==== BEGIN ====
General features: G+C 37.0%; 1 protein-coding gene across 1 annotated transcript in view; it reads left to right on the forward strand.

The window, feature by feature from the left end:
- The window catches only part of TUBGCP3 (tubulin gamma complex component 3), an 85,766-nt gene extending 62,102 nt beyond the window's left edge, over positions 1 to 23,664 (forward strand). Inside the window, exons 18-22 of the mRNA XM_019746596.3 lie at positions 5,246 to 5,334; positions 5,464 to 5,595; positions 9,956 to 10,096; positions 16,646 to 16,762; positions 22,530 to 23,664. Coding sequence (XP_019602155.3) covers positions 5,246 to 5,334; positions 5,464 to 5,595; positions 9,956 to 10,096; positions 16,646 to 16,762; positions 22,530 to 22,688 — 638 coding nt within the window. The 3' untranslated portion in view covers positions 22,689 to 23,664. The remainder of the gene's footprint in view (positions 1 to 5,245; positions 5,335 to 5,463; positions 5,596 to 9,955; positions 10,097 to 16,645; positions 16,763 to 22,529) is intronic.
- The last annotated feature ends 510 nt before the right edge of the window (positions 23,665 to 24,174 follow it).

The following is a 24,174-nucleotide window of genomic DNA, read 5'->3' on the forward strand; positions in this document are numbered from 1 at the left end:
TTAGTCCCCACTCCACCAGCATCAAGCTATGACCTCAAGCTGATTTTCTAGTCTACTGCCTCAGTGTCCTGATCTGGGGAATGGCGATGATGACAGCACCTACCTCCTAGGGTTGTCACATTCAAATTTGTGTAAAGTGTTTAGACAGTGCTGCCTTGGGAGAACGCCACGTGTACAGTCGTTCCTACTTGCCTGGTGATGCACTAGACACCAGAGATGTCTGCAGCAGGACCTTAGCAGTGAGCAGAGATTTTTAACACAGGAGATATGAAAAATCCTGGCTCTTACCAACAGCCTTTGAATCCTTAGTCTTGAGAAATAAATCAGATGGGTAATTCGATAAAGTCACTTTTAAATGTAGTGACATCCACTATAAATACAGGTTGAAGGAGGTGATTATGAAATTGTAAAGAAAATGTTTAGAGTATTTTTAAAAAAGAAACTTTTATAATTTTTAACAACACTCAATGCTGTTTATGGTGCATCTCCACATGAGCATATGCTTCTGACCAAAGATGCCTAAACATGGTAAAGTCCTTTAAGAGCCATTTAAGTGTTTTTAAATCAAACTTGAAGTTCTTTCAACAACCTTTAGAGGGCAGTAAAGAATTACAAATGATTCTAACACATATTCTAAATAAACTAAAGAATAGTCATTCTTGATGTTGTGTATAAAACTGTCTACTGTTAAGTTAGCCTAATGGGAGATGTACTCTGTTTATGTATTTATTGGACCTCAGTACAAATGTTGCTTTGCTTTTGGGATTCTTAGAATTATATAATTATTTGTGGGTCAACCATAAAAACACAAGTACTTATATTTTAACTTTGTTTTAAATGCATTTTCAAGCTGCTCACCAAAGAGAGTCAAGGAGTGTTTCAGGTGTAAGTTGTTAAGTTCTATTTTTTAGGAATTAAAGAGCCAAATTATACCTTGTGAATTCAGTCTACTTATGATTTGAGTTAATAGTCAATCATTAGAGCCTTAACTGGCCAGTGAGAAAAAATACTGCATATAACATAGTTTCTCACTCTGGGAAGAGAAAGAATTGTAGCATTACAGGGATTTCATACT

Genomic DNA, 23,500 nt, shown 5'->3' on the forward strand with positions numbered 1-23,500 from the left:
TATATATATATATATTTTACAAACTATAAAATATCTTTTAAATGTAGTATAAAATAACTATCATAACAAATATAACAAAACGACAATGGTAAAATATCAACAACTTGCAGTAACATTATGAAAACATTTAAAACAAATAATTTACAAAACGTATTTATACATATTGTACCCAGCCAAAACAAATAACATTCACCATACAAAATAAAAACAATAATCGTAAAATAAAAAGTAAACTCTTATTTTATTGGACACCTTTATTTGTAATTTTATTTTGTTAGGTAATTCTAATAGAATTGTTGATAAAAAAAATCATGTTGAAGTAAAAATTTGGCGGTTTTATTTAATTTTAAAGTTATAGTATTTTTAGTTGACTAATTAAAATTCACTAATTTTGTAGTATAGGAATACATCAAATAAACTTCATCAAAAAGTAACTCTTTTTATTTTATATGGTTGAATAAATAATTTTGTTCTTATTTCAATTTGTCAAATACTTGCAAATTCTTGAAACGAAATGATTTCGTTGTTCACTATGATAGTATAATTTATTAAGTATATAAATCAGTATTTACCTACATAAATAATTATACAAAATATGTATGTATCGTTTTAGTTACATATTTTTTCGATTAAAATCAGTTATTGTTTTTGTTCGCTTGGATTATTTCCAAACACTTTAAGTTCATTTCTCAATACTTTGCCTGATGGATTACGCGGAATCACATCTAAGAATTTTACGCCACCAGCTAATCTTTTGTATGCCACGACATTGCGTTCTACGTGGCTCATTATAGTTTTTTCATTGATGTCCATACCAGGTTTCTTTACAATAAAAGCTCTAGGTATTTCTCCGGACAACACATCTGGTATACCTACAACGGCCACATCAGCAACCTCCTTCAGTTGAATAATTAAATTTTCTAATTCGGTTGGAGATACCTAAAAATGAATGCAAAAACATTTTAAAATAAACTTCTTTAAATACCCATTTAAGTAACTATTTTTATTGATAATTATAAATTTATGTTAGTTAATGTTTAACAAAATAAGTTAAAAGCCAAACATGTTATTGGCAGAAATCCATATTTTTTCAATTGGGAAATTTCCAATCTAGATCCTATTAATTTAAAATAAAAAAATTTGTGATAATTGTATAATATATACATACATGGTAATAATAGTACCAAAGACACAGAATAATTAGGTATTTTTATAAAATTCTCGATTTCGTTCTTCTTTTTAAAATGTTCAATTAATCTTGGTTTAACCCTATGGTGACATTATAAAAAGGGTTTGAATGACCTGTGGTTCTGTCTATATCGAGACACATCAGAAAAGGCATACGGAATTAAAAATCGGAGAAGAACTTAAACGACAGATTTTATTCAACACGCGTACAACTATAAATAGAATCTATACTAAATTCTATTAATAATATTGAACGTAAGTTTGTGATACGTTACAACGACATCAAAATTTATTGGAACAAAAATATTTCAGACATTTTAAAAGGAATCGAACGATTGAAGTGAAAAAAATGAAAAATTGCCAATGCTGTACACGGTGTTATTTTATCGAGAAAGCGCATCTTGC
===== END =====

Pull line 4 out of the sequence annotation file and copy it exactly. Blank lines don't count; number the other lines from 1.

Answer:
- The last annotated feature ends 510 nt before the right edge of the window (positions 23,665 to 24,174 follow it).